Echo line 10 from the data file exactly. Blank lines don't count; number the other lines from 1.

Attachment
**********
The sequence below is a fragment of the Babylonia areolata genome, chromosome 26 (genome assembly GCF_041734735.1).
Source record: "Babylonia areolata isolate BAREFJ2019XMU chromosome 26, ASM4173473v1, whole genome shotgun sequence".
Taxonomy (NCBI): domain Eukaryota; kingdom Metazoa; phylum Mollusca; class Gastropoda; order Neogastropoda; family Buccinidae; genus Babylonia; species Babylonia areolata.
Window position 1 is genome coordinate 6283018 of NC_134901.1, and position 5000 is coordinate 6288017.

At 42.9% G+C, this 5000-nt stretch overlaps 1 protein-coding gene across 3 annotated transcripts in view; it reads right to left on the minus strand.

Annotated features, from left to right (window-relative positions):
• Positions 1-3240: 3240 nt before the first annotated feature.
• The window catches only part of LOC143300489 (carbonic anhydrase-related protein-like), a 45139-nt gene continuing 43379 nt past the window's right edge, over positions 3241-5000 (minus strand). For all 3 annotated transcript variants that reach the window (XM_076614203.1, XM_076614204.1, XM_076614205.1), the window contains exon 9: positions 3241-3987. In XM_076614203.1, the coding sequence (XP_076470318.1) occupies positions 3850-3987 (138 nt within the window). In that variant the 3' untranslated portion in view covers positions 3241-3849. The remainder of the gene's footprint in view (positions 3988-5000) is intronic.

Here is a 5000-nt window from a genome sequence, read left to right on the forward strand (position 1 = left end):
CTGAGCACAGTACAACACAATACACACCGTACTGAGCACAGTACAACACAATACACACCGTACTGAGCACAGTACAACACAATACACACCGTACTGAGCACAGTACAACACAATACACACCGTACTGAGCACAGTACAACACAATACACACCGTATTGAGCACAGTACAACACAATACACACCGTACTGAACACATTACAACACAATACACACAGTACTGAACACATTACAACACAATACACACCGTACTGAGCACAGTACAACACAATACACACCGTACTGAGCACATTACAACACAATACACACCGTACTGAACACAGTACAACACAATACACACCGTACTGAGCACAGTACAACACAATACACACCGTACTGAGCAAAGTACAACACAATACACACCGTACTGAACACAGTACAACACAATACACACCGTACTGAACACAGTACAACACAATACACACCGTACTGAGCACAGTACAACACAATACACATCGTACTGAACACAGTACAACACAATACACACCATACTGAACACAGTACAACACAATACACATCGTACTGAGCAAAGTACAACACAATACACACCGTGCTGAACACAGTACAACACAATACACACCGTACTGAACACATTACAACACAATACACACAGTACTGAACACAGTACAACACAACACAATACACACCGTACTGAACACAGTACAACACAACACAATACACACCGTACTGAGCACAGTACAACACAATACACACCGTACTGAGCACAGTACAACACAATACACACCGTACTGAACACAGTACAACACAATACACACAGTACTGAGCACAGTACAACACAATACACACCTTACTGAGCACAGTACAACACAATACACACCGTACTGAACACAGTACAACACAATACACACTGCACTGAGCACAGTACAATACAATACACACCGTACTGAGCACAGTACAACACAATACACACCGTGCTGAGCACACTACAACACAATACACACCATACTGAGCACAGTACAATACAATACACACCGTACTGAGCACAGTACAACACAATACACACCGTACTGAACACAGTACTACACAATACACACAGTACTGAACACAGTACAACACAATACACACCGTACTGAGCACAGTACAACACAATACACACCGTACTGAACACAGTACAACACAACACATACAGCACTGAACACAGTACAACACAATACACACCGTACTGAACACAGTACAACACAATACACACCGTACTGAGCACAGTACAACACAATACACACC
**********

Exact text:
CTGAGCACAGTACAACACAATACACACCGTACTGAGCACAGTACAACACAATACACACCGTACTGAGCACAGTACAACACAATACACACCGTACTGAGCACAGTACAACACAATACACACCGTACTGAGCACAGTACAACACAATACACACCGTATTGAGCACAGTACAACACAATACACACCGTACTGAACACATTACAACACAATACACACAGTACTGAACACATTACAACACAATACACACCGTACTGAGCACAGTACAACACAATACACACCGTACTGAGCACATTACAACACAATACACACCGTACTGAACACAGTACAACACAATACACACCGTACTGAGCACAGTACAACACAATACACACCGTACTGAGCAAAGTACAACACAATACACACCGTACTGAACACAGTACAACACAATACACACCGTACTGAACACAGTACAACACAATACACACCGTACTGAGCACAGTACAACACAATACACATCGTACTGAACACAGTACAACACAATACACACCATACTGAACACAGTACAACACAATACACATCGTACTGAGCAAAGTACAACACAATACACACCGTGCTGAACACAGTACAACACAATACACACCGTACTGAACACATTACAACACAATACACACAGTACTGAACACAGTACAACACAACACAATACACACCGTACTGAACACAGTACAACACAACACAATACACACCGTACTGAGCACAGTACAACACAATACACACCGTACTGAGCACAGTACAACACAATACACACCGTACTGAACACAGTACAACACAATACACACAGTACTGAGCACAGTACAACACAATACACACCTTACTGAGCACAGTACAACACAATACACACCGTACTGAACACAGTACAACACAATACACACTGCACTGAGCACAGTACAATACAATACACACCGTACTGAGCACAGTACAACACAATACACACCGTGCTGAGCACACTACAACACAATACACACCATACTGAGCACAGTACAATACAATACACACCGTACTGAGCACAGTACAACACAATACACACCGTACTGAACACAGTACTACACAATACACACAGTACTGAACACAGTACAACACAATACACACCGTACTGAGCACAGTACAACACAATACACACCGTACTGAACACAGTACAACACAACACATACAGCACTGAACACAGTACAACACAATACACACCGTACTGAACACAGTACAACACAATACACACCGTACTGAGCACAGTACAACACAATACACACC